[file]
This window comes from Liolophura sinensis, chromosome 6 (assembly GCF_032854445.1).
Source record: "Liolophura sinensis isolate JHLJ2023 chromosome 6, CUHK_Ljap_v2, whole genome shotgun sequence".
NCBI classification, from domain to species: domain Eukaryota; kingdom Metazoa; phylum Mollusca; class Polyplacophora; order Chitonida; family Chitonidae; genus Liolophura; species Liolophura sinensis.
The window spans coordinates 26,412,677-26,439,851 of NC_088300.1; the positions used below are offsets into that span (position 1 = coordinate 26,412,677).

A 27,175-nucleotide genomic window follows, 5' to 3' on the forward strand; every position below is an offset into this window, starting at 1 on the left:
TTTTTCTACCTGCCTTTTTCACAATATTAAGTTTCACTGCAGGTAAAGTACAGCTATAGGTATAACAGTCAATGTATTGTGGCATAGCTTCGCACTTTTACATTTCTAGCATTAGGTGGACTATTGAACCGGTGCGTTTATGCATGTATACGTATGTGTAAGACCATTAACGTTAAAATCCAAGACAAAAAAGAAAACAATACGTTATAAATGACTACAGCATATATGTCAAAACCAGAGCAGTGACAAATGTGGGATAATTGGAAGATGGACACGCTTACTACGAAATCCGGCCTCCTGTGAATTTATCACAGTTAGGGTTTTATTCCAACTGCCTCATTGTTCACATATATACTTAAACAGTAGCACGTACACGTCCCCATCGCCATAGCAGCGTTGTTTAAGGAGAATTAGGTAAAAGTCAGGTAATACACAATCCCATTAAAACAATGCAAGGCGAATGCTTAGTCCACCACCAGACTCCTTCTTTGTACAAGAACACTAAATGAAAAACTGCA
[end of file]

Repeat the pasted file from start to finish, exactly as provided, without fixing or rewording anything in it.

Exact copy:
This window comes from Liolophura sinensis, chromosome 6 (assembly GCF_032854445.1).
Source record: "Liolophura sinensis isolate JHLJ2023 chromosome 6, CUHK_Ljap_v2, whole genome shotgun sequence".
NCBI classification, from domain to species: domain Eukaryota; kingdom Metazoa; phylum Mollusca; class Polyplacophora; order Chitonida; family Chitonidae; genus Liolophura; species Liolophura sinensis.
The window spans coordinates 26,412,677-26,439,851 of NC_088300.1; the positions used below are offsets into that span (position 1 = coordinate 26,412,677).

A 27,175-nucleotide genomic window follows, 5' to 3' on the forward strand; every position below is an offset into this window, starting at 1 on the left:
TTTTTCTACCTGCCTTTTTCACAATATTAAGTTTCACTGCAGGTAAAGTACAGCTATAGGTATAACAGTCAATGTATTGTGGCATAGCTTCGCACTTTTACATTTCTAGCATTAGGTGGACTATTGAACCGGTGCGTTTATGCATGTATACGTATGTGTAAGACCATTAACGTTAAAATCCAAGACAAAAAAGAAAACAATACGTTATAAATGACTACAGCATATATGTCAAAACCAGAGCAGTGACAAATGTGGGATAATTGGAAGATGGACACGCTTACTACGAAATCCGGCCTCCTGTGAATTTATCACAGTTAGGGTTTTATTCCAACTGCCTCATTGTTCACATATATACTTAAACAGTAGCACGTACACGTCCCCATCGCCATAGCAGCGTTGTTTAAGGAGAATTAGGTAAAAGTCAGGTAATACACAATCCCATTAAAACAATGCAAGGCGAATGCTTAGTCCACCACCAGACTCCTTCTTTGTACAAGAACACTAAATGAAAAACTGCA